Recollections of the Kennedy assassination often reveal more about 2013 and the psychic needs of those who write them than they do of the late President or the events in Dealey Plaza.
As I’ve mentioned before, there have been repeated invocations – in major and supposedly reputable media outlets – of the silly meme that “Dallas” or “America” (expressly or implicitly meaning “the right”) was responsible for the assassination. These accounts reflexively refer to supposed “Tea Party” anger as a reflection of the same phenomenon.
This is ominous nonsense. It requires a studied avoidance of the facts and a dislocated logic to turn reality upside down. There was no right wing violence in Dallas on November 22, 1963. There was only a deranged communist with a rifle.
This twisting of the truth is not new. As James Pierson recounts in his excellent book Camelot & the Cultural Revolution: How the Assassination of John F. Kennedy Shattered American Liberalism, this distortion began almost immediately. It reflected, in part, Jackie Kennedy’s horror that her husband had not even had the “satisfaction of dying for civil rights”, but was killed by a “silly communist.” While one would think that opposition to communism was a human rights issue of the first order, otherwise intelligent people insisted – over all available facts – that what they wanted to be true was true.
But to avoid blaming the Marxist, liberals had to blame everyone. Because they couldn’t concede that Oswald was motivated by what he actually believed, he had to become the product of a “sick society.” Pierson argues that this contributed to the left’s embrace of transgression and an oppositional stance toward America and conventional values.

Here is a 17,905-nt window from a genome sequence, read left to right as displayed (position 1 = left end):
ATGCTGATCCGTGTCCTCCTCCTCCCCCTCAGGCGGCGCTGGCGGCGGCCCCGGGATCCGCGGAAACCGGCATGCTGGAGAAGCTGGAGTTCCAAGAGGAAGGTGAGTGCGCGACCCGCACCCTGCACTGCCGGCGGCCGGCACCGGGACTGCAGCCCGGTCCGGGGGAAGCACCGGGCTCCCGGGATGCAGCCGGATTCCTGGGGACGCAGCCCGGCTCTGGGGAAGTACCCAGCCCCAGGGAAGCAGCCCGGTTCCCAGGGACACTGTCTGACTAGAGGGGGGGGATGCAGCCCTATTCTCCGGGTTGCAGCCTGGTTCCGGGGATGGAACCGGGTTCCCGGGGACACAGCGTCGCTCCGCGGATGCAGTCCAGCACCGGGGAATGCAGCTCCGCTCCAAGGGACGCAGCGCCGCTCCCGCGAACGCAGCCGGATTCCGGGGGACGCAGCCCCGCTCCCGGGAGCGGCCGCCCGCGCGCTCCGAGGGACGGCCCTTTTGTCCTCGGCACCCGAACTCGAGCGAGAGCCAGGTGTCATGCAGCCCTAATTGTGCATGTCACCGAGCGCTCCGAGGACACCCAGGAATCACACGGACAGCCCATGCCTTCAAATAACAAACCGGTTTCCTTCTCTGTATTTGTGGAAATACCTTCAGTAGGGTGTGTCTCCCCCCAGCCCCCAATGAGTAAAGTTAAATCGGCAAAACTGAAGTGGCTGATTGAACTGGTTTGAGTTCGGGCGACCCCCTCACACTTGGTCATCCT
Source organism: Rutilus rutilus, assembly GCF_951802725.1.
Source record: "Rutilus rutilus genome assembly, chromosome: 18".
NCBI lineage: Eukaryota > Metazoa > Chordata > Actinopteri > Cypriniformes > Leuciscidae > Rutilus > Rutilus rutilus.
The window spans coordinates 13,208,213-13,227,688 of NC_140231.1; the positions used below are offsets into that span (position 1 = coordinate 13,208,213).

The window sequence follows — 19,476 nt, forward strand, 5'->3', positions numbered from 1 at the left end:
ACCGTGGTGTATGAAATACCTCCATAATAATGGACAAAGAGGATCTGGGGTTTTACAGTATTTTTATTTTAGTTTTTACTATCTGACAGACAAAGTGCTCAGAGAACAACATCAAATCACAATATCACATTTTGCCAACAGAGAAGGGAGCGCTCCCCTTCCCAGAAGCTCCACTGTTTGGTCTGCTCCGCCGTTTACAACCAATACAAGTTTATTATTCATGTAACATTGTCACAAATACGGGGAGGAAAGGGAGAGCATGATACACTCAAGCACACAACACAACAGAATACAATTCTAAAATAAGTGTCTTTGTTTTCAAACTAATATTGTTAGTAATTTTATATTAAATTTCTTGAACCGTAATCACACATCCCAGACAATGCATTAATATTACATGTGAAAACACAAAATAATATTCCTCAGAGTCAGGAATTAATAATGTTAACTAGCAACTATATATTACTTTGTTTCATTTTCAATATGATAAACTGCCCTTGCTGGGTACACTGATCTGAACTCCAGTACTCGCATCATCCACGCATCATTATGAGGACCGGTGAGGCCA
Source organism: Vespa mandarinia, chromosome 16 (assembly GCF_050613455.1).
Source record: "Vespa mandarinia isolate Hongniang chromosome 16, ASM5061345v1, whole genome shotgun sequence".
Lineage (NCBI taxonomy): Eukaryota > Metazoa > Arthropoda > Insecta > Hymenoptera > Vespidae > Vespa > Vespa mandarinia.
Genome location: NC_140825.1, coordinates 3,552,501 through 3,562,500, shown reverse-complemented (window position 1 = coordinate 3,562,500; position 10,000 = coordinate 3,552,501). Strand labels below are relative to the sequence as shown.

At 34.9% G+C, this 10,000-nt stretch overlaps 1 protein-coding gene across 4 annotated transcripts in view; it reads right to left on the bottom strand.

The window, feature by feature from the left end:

It’s an interesting observation, but a bit overstated. In that sense it’s like the claim that Kennedy was really a conservative, most recently expressed by Ira Stoll in his book, JFK, Conservative. Kennedy was certainly well to the right of today’s Democratic Party, but he wasn’t a twenty-first century conservative either.
The reluctance to face the truth is a prime factor behind the continued vitality of conspiracy theories – which generally turn out to be based on a curious mix of credulity, half-truths and an adamant refusal to ask the next question. If Oswald is an inconvenient assassin, it becomes necessary to find another.
At its extreme, this desire to evade uncomfortable facts can amount to an assault on the very idea of truth. Last Friday, this paper reprinted an op-ed by Syracuse Professor Douglas Brodie who suggested that, since we cannot deny that Oswald was shooting at someone from the sixth floor of the Texas School Book Depository, perhaps he was shooting at the real assassins in the grassy knoll and, alas, missed.
My first reaction was to think he ripping off a Family Guy vignette that made the same point as a joke. (But Oswald could not have voted for Kennedy in 1960 since he was living in the Soviet Union.)
But Brode is apparently serious – not in the sense that he thinks he can prove it – but as the presentation of “a truth” that comports with what Douglas Brode thinks and is therefore “enlightening.”
Brode is a novelist and film critic, so perhaps he can be excused.
Others, not so much.
Cross posted at Purple Wisconsin.